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Environmental Risks : Should Banks Be Liable?

  • GOBERT, Karine
  • POITEVIN, Michel

This paper studies the impact of banks' liability for environmental damages caused by their borrowers. Laws or court decisions that declare banks liable for environmental damages have two objectives : (1) finding someone to pay for the damages and (2) exerting a pressure on a firm's stakeholders to incite them to invest in environmental risk prevention. We study the effect that such legal decisions can have on financing relationships and especially on the incentives to reduce environmental risk in an environment where banks cannot commit to refinance the firm in all circumstances. Following an environmental accident, liable banks more readily agree to refinance the firm. We then show that bank liability effectively makes refinancing more attractive to banks, therefore improving the firm's risk-sharing possibilities. Consequently, the firm's incentives to invest in environmental risk reduction are weakened compared to the (bank) no-liability case. We also show that, when banks are liable, the firm invests at the full-commitment optimal level of risk reduction investment. If there are some externalities such that some damages cannot be accounted for, the socially efficient level of investment is greater than the privately optimal one. in that case, making banks non-liable can be socially desirable.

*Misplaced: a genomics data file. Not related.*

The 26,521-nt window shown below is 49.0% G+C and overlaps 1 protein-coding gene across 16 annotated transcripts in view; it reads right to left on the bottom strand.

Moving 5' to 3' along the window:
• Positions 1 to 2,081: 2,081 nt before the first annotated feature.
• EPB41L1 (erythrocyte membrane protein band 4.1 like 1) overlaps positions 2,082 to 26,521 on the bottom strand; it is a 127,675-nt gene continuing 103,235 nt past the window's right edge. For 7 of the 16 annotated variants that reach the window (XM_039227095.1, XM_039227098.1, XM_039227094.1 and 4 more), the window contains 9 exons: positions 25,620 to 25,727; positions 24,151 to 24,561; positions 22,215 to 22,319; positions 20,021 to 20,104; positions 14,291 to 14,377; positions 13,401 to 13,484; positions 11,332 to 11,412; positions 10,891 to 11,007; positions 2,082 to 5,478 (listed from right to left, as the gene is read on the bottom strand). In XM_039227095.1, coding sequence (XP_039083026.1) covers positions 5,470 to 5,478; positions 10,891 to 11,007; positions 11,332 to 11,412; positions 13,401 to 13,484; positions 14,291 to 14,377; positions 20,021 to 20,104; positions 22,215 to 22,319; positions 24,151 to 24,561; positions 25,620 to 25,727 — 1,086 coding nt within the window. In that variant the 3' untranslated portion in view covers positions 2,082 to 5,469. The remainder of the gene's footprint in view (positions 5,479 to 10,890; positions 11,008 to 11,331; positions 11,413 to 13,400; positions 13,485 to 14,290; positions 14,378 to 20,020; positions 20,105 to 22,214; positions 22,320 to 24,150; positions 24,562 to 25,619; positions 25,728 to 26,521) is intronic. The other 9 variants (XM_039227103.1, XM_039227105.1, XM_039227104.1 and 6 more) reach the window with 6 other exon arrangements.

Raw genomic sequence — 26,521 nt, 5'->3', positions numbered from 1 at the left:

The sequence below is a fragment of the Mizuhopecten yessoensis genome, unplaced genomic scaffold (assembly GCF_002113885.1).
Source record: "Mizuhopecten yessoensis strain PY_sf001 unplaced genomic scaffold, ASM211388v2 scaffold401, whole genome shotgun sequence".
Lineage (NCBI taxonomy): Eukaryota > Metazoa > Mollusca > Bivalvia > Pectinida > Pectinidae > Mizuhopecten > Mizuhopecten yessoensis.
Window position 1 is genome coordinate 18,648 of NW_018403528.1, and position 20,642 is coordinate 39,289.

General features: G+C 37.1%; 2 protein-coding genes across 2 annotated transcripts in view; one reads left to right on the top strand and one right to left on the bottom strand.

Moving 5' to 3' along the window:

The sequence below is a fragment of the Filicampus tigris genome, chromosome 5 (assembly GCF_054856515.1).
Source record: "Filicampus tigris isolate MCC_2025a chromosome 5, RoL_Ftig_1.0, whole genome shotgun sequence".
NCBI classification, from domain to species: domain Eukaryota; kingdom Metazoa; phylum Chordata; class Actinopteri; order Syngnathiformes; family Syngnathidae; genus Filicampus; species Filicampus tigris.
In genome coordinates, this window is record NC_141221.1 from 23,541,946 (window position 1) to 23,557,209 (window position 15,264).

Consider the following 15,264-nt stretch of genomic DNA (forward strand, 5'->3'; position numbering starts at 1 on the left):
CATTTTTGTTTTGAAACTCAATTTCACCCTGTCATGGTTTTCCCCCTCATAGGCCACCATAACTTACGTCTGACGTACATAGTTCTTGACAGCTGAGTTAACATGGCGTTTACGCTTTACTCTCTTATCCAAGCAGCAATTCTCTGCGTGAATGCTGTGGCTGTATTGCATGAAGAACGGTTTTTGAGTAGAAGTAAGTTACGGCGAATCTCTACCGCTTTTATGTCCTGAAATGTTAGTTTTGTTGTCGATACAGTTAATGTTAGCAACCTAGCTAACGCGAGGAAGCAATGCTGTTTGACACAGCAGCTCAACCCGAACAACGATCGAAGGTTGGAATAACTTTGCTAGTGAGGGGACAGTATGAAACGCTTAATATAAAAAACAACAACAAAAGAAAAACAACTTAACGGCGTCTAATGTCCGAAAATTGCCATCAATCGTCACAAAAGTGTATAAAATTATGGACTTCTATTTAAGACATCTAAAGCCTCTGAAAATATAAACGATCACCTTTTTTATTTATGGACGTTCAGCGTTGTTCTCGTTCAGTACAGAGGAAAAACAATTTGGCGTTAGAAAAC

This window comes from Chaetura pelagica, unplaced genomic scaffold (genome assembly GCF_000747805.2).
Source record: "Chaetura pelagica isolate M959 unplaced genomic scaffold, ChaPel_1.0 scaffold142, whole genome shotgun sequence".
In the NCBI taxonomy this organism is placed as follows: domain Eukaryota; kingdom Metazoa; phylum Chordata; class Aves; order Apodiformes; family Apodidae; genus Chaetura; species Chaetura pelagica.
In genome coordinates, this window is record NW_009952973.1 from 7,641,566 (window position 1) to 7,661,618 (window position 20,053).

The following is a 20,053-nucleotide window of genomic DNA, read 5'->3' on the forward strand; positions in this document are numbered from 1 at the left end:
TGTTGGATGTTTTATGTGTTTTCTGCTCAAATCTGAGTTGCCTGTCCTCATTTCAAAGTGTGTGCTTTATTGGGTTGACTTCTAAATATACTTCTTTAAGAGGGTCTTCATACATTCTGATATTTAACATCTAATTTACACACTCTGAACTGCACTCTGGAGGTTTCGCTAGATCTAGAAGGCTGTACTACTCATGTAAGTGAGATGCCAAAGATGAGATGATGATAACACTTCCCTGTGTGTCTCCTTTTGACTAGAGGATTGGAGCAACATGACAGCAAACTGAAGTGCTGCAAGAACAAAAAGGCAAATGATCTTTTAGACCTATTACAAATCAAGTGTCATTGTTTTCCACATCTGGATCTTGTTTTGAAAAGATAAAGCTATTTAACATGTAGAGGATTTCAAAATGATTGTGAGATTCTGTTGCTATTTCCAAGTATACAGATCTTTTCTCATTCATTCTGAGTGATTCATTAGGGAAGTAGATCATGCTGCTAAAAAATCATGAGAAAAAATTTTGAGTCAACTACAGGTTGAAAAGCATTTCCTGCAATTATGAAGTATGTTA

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File URL: http://hdl.handle.net/1866/481
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Paper provided by Universite de Montreal, Departement de sciences economiques in its series Cahiers de recherche with number 1198.

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Length: 27 pages
Date of creation: 1998
Date of revision:
Handle: RePEc:mtl:montde:1198
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  1. Thomas, Jonathan & Worrall, Tim, 1988. "Self-enforcing Wage Contracts," Review of Economic Studies, Wiley Blackwell, vol. 55(4), pages 541-54, October.
  2. Marcel Boyer & Jean-Jacques Laffont, 1994. "Environmental Risks and Bank Liability," CIRANO Working Papers 94s-22, CIRANO.
  3. Weitzman, M.L., 1993. "On the 'Environmental' Discount Rate," Harvard Institute of Economic Research Working Papers 1625, Harvard - Institute of Economic Research.
  4. Segerson Kathleen, 1993. "Liability Transfers: An Economic Assessment of Buyer and Lender Liability," Journal of Environmental Economics and Management, Elsevier, vol. 25(1), pages S46-S63, July.
  5. Marcel Boyer & Jean-Jacques Laffont, 1995. "Environmental Protection, Producer Insolvency and Lender Liability," CIRANO Working Papers 95s-50, CIRANO.
  6. Pitchford, Rohan, 1995. "How Liable Should a Lender Be? The Case of Judgment-Proof Firms and Environmental Risk," American Economic Review, American Economic Association, vol. 85(5), pages 1171-86, December.
  7. T. Randolph Beard, 1990. "Bankruptcy and Care Choice," RAND Journal of Economics, The RAND Corporation, vol. 21(4), pages 626-634, Winter.
  8. Segerson, Kathleen & Tietenberg, Tom, 1992. "The structure of penalties in environmental enforcement: An economic analysis," Journal of Environmental Economics and Management, Elsevier, vol. 23(2), pages 179-200, September.
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